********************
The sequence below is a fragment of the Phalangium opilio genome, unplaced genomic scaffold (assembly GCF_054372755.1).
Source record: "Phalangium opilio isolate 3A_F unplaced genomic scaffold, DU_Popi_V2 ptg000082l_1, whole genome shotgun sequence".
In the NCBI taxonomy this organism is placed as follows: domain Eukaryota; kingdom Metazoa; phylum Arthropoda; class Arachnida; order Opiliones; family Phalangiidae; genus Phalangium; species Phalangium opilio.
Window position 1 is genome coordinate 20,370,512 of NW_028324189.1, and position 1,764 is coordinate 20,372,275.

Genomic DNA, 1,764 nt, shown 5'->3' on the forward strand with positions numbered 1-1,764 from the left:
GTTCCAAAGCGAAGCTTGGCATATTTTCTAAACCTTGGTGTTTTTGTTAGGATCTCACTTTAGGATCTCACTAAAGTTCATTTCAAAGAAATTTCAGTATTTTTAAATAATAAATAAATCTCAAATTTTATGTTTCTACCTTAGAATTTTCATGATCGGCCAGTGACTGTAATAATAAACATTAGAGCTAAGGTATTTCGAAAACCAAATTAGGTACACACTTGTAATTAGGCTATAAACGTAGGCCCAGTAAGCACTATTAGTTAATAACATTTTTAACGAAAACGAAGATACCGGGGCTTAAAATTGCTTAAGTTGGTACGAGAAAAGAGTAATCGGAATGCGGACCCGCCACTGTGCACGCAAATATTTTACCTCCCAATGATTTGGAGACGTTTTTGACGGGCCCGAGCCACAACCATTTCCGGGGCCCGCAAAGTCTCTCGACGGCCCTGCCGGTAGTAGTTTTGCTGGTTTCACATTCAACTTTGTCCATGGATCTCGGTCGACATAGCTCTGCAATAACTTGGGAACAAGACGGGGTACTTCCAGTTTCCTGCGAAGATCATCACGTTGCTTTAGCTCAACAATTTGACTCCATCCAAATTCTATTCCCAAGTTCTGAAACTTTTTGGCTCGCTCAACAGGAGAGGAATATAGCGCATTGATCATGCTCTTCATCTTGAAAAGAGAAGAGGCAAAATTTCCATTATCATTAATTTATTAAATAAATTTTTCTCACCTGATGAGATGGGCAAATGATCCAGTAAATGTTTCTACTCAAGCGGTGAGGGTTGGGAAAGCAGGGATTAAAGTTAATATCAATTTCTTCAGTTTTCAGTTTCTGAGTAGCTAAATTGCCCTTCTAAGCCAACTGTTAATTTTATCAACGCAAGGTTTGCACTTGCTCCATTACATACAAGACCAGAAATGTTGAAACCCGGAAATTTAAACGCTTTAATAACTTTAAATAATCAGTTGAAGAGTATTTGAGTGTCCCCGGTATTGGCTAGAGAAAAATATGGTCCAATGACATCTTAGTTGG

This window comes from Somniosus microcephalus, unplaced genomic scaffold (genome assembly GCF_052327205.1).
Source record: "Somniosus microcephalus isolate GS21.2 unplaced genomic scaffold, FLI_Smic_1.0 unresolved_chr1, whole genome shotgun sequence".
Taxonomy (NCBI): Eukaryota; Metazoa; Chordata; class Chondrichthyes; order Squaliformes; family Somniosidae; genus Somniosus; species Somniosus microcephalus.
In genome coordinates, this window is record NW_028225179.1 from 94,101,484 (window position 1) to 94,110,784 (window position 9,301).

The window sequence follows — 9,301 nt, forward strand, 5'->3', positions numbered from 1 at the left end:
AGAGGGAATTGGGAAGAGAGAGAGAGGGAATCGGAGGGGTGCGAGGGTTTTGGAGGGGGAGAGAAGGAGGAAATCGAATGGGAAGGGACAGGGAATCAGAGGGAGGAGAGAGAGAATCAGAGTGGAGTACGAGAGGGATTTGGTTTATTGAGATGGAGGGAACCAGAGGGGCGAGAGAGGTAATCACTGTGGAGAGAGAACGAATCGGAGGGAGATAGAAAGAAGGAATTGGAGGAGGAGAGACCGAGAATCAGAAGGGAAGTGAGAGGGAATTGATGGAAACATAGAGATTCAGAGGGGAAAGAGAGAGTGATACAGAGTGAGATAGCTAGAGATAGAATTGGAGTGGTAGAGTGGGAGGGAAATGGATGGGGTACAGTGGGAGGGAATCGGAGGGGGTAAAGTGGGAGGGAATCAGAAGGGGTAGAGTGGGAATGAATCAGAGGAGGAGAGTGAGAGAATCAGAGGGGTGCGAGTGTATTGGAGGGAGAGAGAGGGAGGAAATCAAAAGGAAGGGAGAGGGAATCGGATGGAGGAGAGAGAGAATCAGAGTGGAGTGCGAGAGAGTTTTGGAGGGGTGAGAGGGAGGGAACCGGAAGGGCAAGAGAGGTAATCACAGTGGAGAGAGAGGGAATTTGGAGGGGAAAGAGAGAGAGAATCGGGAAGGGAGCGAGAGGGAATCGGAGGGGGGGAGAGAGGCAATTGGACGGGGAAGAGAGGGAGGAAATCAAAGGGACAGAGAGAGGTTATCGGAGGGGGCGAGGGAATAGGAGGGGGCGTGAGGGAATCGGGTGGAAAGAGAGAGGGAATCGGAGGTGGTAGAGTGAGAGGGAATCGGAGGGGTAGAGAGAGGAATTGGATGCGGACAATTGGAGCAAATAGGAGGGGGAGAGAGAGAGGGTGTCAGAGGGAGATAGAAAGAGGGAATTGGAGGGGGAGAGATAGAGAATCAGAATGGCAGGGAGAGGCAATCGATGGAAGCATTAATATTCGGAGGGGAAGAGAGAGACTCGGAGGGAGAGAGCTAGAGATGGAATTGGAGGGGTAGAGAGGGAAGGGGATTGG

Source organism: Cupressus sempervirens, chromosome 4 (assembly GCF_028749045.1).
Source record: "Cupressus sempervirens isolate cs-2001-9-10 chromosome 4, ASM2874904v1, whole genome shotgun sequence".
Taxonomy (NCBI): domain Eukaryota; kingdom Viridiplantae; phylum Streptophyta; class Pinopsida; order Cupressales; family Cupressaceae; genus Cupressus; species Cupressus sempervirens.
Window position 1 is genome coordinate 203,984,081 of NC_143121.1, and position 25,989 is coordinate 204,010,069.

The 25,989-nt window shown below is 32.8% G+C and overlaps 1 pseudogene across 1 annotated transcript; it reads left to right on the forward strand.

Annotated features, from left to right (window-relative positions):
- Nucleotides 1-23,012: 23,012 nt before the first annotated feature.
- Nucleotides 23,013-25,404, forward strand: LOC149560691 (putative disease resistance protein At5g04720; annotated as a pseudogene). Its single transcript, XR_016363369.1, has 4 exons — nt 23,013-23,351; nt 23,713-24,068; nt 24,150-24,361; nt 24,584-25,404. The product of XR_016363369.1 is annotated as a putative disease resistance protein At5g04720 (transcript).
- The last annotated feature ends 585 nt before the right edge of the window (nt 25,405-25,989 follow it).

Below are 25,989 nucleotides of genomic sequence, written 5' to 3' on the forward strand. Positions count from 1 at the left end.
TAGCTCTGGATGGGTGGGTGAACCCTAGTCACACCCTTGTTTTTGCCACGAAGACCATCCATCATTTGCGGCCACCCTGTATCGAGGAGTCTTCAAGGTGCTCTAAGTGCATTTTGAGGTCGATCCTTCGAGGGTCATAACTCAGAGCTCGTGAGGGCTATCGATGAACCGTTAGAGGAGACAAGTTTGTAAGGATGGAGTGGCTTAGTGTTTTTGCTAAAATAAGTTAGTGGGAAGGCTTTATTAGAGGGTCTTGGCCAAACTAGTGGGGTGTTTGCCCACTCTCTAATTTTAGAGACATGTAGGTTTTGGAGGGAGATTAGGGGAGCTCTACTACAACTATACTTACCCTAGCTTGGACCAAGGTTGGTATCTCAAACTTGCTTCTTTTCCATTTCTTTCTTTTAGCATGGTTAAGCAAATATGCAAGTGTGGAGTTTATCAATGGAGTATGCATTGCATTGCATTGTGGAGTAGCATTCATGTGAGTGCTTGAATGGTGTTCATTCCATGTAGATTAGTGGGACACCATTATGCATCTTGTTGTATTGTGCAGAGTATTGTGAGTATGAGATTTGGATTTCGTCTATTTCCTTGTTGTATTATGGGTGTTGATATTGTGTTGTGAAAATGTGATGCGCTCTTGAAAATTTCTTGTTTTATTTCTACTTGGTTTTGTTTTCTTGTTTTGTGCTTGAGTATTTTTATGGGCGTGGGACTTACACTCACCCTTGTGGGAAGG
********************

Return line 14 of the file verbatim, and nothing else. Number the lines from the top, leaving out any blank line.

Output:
Source record: "Cupressus sempervirens isolate cs-2001-9-10 chromosome 4, ASM2874904v1, whole genome shotgun sequence".